Still have a hard time understanding what social media is all about? Here is a picture (originally posted by Douglas Wray on Instagram) that explains social media in a simple and creative way.


Now consider this version of the picture that I drew up.

Get ready for the definition and acronym wars to heat up in the months and years ahead. A similar war broke out in the late 90s (and is arguably still going on today) when software-as-a-service (SaaS) solutions started to emerge. You had software start-ups at one end of the battlefield, with solutions built “from the ground up” using the latest Web technologies, and at the other end you had the established vendors putting Citrix front-ends on their client-server solutions and calling them SaaS (actually, the term du jour back then was “ASP” for Application Service Provider, which later morphed to On Demand, which later became SaaS, and is now more broadly referred to as “cloud computing”).

I expect a similar battle to occur in the enterprise software market, as start-ups and established vendors look to put their own spin on what defines a “social media for business” application, and why their solution and approach is better (purer to principle) than their competitors. Vendors and analysts will create various terms and acronyms to differentiate the multiple flavors of enterprise social media solutions, and there will be many debates about software architecture, scalability, security, and so on.

And when the dust settles…what?

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“I only use email at home, for personal use, but never at work.”

When was the last time you heard someone say that, if ever? Or say something similar about using the telephone. Yet, that’s exactly what many people say today about social media. “I only use social media at home, for personal reasons, but never at work.”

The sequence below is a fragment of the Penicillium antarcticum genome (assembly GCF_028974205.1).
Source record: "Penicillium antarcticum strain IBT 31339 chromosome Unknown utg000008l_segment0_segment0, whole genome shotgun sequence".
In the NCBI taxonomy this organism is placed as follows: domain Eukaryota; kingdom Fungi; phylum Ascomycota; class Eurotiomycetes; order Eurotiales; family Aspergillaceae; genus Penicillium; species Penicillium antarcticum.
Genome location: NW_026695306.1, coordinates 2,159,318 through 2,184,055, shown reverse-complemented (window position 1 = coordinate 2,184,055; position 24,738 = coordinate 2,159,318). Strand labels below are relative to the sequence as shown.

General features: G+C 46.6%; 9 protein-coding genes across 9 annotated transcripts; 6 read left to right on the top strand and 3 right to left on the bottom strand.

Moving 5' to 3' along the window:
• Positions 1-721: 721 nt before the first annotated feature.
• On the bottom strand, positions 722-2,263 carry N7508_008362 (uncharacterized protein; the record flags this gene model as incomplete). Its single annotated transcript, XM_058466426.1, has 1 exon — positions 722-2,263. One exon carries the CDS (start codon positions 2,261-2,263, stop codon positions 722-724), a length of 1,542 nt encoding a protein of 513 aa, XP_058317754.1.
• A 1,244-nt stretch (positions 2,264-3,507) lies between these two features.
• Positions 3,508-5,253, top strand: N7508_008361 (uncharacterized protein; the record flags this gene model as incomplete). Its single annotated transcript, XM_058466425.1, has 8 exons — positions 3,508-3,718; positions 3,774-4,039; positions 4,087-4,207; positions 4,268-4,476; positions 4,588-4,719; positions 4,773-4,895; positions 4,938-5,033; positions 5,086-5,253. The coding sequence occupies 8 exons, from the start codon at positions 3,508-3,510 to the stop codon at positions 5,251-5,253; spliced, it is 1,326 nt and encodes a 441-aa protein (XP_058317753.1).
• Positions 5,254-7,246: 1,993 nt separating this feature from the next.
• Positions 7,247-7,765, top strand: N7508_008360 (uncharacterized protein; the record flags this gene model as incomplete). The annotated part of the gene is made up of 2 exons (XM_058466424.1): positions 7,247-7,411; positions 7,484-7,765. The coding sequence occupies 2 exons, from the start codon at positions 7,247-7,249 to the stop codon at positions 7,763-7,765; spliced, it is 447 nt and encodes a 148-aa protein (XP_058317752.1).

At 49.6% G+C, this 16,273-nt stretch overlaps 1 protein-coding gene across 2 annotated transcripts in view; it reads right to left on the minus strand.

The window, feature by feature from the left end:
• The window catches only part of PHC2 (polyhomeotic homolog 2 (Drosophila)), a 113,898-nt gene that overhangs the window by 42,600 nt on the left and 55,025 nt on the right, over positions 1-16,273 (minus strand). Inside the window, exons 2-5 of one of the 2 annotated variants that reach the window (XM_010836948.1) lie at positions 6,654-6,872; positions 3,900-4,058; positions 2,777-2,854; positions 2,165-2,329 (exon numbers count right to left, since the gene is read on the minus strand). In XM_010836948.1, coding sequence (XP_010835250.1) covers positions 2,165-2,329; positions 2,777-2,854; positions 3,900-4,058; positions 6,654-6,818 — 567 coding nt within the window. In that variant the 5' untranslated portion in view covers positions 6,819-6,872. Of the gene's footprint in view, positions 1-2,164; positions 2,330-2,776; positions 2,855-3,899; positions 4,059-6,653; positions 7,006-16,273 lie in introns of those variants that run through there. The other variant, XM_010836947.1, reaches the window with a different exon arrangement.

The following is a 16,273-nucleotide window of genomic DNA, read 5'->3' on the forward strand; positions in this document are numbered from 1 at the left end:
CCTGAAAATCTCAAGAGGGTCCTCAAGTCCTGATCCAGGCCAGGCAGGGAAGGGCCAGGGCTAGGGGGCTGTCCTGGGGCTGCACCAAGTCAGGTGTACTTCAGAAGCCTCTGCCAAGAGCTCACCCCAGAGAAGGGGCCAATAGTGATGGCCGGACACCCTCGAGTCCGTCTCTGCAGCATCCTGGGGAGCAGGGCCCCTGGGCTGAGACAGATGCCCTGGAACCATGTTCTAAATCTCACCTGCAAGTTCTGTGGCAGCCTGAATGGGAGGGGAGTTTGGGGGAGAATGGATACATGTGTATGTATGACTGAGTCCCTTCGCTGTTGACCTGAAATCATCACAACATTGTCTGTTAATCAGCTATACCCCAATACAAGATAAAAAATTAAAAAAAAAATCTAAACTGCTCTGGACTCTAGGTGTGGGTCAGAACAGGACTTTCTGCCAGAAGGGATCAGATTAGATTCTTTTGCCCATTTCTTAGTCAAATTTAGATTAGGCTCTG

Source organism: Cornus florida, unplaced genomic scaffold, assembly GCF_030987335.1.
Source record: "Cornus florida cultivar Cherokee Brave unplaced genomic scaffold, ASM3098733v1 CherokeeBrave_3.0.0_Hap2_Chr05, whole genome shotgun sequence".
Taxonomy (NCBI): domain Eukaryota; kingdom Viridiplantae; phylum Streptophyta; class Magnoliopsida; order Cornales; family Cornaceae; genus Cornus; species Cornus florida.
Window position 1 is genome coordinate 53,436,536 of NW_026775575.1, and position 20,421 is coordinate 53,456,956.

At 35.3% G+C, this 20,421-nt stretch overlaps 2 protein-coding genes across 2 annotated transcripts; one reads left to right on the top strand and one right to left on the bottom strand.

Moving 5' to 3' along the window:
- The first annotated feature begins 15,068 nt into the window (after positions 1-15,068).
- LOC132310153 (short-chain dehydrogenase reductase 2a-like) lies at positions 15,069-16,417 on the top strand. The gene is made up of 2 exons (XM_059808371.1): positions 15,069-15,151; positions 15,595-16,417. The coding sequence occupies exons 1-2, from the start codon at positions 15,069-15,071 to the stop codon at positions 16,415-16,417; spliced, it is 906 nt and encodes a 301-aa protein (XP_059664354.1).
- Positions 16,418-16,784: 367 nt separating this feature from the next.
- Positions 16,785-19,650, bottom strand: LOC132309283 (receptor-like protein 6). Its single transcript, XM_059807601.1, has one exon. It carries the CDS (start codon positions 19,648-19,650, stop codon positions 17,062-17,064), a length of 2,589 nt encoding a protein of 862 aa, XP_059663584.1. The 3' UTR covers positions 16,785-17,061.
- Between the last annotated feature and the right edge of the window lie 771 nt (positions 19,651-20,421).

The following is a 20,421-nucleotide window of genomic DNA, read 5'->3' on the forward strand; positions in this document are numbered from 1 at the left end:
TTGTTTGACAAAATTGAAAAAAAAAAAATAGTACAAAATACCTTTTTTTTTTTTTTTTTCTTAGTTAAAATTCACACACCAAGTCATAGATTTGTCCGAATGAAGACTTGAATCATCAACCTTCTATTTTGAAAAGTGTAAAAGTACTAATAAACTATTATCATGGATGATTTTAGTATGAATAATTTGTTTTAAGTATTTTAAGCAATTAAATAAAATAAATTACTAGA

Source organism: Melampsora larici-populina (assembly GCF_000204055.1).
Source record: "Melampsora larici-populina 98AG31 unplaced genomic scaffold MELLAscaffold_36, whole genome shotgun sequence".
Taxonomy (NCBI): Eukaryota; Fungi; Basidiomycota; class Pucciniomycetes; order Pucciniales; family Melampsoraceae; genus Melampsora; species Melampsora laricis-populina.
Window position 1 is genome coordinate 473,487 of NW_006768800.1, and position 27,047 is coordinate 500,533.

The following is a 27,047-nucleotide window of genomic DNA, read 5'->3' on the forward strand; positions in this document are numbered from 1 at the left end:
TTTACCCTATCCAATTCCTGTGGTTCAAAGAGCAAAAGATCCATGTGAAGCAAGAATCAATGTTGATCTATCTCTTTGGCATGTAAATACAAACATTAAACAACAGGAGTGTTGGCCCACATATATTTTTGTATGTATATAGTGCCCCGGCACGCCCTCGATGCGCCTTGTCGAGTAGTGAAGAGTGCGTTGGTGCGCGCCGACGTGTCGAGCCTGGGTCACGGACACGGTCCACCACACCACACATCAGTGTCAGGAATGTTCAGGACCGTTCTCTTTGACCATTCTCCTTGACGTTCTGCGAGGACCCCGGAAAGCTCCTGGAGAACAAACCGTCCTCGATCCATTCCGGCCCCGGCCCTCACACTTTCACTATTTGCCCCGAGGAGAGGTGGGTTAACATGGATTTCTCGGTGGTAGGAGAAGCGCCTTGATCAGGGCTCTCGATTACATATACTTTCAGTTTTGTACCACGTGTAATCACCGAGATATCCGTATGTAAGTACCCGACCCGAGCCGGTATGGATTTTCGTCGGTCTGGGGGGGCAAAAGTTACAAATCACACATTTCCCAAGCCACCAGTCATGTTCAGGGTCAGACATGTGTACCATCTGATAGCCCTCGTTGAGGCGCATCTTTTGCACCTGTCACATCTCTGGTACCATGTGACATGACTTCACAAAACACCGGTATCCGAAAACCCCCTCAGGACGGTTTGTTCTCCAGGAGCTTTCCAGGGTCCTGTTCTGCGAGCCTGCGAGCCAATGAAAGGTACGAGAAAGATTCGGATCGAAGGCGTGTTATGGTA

In some cases, it’s because employers block access to social media sites like Facebook and Twitter, which as I wrote in a previous posting, is a futile and counter-productive effort. In other cases, people are actually using enterprise social solutions at work, like Yammer and Moxie Software, but they don’t view these solutions as “social media” because their definition of social media is limited to Facebook, LinkedIn, and Twitter. And some people just don’t see the business value of using social media solutions at work; they see it as more work to do, more information they need to sift through in addition to countless emails and voicemails.

The day will come, however, when saying “I only use social media at home” will sound as silly as saying “I only use email and the telephone at home.” How exactly we get to that day, and how quickly, is the only question.

Then again, using email at home or work already sounds silly to teenagers and college students, the next generation of workers, who prefer to communicate via texting and view email as today’s version of the telegram. According to a September 2011 Pew Research Center report, “Young adults are the most avid texters by a wide margin. Cell owners between the ages of 18 and 24 exchange an average of 109.5 messages on a normal day—that works out to more than 3,200 texts per month—and the typical or median cell owner in this age group sends or receives 50 messages per day (or 1500 messages per month).”

The moral of the story is that we are human, and humans communicate, and just like other forms of communication have transcended the home-work boundary, so will social media and whatever follows it.